A rental shortage is occurring in major cities of Canada. Rents are rapidly increasing and candidates who are looking for a unit are struggling to find a rental. Besides the stress linked to the research of a dwelling, the share of the budget given to the rent increases and many candidates do not find affordable housing.
Where does this shortage come from? What are the consequences for you, landlords? What are the actions taken by municipalities? Discover how this shortage is affecting your rental market.
The origins of the housing crisis
The rental shortage provokes an increase of housing prices in Canada’s major cities and the research for an affordable dwelling becomes a struggle for candidates. Is there currently less rentals on the market than candidates? Several factors explain this shortage:
- Short-term rentals on collaborative platforms: landlords are withdrawing their properties from the regular rental market, renting to short-term tenants only.
- The price for buying a property has increased the previous years, pushing the inhabitants from major cities to delay their project of buying a property and therefore, remain tenants. In that way, units on the market are decreasing.
- Immigration and migration intensifies this housing crisis. The arrival of newcomers from outside of Canada or outside of major cities (foreign workers, permanent residents, students, etc.) contributes to the demand of rentals.
What do we mean by rental shortage?
On the rental market, we estimate that the equilibrium between the demand of rentals and the offer is reached when the unoccupied rentals rate is at 3%. This rate is the percentage of unrented dwellings on a given territory. The lower this rate is, the lower the number of available rentals is. If this rate goes below 3%, the rental research becomes complicated.
In Canada, the estimation of the national unoccupied dwellings rate is of 2,6%. What are the provinces and the cities that are the most affected?
- In British-Colombia, this rate remained low at 1,4% in 2018 compared to 1,3% in 2017. The lower rates are in Vancouver (1%), Abbotsford-Mission (1%) and Victoria (1,2%).
- In Ontario, Kingston has the lowest rate (0,6%) and Toronto reaches the second place with 1,1% of unoccupied rentals. These rates are close to the historical rates of the province.
- In Alberta, the rate is above the equilibrium with 5,5% of unoccupied rentals in 2018 (7,5% in 2017).
- Finally, Québec is the province that have seen its unoccupied rentals rate going below the equilibrium, from 3,4% in 2017 to 2,3% in 2018.
What measures to avoid this housing crisis?
Municipalities and provinces are taking measures to stop the unoccupied rentals rate from dropping. Between regulations against Airbnb or the tax on vacant rentals, what are the changes that will affect you on a daily basis?
- In Ontario
In Ontario, regulations against collaborative platforms aim to increase the rate and make the rentals more affordable, especially in Toronto. For every landlord who wishes to rent their unit short-term, he will need to register to the city prior to renting and will be limited to his principal dwelling only. Renting will therefore be allowed for a duration of 180 days maximum. Besides this regulation on short-term rentals, the Ontarian province voted in 2017 the application of a tax of 15% on foreign housing investment. Finally, cities can decide whether they would like to implement a tax on vacant dwellings or not.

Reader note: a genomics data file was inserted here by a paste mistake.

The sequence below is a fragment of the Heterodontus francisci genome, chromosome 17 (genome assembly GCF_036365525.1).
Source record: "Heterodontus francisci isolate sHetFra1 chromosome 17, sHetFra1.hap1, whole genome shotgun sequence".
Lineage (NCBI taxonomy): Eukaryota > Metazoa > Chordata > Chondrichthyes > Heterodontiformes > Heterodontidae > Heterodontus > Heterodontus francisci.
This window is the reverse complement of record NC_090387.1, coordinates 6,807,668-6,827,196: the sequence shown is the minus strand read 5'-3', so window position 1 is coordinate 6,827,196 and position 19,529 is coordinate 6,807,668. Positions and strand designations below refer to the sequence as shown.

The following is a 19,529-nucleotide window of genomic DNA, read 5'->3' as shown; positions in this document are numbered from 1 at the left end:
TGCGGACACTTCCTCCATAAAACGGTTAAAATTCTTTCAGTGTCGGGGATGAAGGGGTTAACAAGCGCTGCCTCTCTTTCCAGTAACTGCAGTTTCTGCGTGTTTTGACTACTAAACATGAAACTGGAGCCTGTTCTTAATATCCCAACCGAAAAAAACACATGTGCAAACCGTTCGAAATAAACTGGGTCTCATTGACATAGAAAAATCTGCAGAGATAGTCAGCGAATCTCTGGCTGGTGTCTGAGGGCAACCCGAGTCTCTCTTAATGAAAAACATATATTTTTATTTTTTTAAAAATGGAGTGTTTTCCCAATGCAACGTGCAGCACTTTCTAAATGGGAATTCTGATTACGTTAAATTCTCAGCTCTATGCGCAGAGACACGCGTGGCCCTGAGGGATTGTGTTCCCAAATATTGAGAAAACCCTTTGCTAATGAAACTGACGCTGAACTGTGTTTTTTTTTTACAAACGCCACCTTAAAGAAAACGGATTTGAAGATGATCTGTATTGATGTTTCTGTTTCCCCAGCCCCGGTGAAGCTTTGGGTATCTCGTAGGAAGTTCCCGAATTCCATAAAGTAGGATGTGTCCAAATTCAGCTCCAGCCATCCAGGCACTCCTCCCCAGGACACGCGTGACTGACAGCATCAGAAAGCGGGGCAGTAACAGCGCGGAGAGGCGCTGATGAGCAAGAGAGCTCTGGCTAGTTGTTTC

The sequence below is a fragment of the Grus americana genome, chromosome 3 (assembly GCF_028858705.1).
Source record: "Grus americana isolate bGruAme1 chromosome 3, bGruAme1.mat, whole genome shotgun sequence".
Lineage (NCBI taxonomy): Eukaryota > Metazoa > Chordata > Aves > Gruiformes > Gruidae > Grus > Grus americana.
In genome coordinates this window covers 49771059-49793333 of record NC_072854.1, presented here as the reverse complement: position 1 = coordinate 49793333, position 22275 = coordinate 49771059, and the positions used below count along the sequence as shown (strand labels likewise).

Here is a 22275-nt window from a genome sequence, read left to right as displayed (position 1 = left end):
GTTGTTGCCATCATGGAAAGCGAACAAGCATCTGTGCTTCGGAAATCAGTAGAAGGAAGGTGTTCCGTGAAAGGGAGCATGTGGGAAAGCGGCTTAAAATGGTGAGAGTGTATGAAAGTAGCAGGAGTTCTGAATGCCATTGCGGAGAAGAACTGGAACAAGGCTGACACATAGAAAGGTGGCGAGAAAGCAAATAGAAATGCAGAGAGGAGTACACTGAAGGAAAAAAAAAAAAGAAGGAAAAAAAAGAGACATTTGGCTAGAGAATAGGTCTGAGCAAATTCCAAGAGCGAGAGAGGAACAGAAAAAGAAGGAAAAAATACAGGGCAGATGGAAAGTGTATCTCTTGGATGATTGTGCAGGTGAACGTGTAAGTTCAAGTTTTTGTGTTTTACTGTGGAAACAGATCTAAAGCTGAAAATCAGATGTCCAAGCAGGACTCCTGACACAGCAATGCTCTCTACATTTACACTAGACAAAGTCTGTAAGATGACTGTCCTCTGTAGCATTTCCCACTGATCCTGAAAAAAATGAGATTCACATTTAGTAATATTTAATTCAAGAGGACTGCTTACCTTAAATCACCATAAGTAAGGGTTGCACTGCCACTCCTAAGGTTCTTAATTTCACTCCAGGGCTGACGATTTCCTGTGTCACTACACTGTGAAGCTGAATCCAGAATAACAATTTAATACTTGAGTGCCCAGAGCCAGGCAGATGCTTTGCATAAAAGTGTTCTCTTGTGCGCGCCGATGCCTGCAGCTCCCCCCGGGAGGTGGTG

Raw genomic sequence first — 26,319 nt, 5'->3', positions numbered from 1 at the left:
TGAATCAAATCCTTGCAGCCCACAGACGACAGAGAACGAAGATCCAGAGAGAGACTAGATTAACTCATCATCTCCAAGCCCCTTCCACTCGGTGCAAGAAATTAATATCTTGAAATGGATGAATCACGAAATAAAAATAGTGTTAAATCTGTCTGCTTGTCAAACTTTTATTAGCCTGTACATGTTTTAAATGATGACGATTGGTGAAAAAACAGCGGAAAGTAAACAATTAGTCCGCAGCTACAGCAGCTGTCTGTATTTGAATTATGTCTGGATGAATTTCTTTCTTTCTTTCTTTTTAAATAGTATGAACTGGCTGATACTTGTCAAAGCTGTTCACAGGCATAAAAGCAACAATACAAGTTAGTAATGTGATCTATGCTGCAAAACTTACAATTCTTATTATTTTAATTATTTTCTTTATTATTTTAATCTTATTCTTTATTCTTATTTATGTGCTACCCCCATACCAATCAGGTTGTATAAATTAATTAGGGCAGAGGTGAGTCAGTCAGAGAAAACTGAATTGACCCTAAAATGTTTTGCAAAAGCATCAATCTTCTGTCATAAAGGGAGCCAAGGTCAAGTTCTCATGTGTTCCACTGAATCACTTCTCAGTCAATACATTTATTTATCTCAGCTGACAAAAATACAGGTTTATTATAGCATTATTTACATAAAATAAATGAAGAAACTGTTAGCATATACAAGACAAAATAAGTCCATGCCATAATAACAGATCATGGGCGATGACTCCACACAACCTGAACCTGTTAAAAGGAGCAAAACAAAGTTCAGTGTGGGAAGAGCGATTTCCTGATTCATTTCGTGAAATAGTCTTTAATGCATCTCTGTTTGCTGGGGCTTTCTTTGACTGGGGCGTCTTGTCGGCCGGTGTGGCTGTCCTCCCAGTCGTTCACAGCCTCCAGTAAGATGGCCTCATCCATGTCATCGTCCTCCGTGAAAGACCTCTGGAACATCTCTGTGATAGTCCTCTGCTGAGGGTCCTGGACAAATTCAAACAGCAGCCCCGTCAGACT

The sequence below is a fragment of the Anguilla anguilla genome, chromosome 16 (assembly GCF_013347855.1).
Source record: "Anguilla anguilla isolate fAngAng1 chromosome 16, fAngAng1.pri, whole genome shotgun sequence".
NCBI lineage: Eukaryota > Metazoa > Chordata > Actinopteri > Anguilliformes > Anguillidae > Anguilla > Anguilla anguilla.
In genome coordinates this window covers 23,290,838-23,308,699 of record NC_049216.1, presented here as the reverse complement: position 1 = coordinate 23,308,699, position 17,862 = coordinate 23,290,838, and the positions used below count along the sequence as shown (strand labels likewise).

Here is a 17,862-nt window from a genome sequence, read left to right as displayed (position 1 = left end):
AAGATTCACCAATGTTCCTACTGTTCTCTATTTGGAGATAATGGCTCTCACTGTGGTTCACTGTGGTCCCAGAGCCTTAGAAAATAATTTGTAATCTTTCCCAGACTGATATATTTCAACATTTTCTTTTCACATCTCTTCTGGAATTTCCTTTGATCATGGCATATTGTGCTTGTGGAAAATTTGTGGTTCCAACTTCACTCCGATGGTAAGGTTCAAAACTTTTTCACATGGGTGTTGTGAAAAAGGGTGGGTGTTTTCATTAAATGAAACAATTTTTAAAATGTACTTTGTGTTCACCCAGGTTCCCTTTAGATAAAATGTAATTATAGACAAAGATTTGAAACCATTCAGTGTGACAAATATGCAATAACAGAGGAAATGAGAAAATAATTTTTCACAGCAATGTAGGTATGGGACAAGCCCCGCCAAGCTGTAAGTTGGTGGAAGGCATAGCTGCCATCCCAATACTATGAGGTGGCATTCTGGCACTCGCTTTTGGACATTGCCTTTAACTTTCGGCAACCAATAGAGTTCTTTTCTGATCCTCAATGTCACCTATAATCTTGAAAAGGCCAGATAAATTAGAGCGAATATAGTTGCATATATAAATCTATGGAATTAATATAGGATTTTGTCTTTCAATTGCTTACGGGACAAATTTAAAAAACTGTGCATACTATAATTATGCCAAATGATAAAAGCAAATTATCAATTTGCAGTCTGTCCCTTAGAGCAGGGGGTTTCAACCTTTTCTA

- In Alberta
In Alberta, the regulation of short-term rentals via collaborative platforms is being discussed at the province’s parliament. The city of Calgary decided to ask landlords who wish to rent on Airbnb a professional license depending on the frequency of rentals, the number of days of which the unit is rented as well as a security inspection. The city also wants to educate inhabitants on short-term rentals.
- In British-Colombia
In Vancouver, the landlord renting his unit on Airbnb will have to possess a license which number has to be written on the platform. The landlord will be able to rent his main residence after paying a one-time fee of $56 and a yearly license fee of $49.
In Victoria, the law that will be voted suggests that the landlord who wishes to rent on collaborative platform will have to give proofs of main residency, pay license fees as well as giving proofs of conformity with the law.
British-Colombia also imposed a tax of 15% to foreign housing investors and a tax of 1% in Vancouver on vacant rentals.
- In Québec
In the province of Québec, a number of registration has to be indicated on collaborative platforms. This number can be obtained online and is given showing an acceptation letter from the landlord to rent short-term. Since 2017, each platform collects the Taxe sur l’Hébergement (TSH) for the province.
In addition to this provincial regulation, cities and neighborhoods such as the neighborhood of Ville-Marie in Montréal has limited short-term rentals to some streets. It is therefore forbidden by the municipality to rent a unit outside of these areas.
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Canada has a low unoccupied rentals rate, making it difficult for tenants to find affordable housing. Many Canadian cities suffer from the withdrawal of rentals from the regular market to rent short-term on collaborative platforms.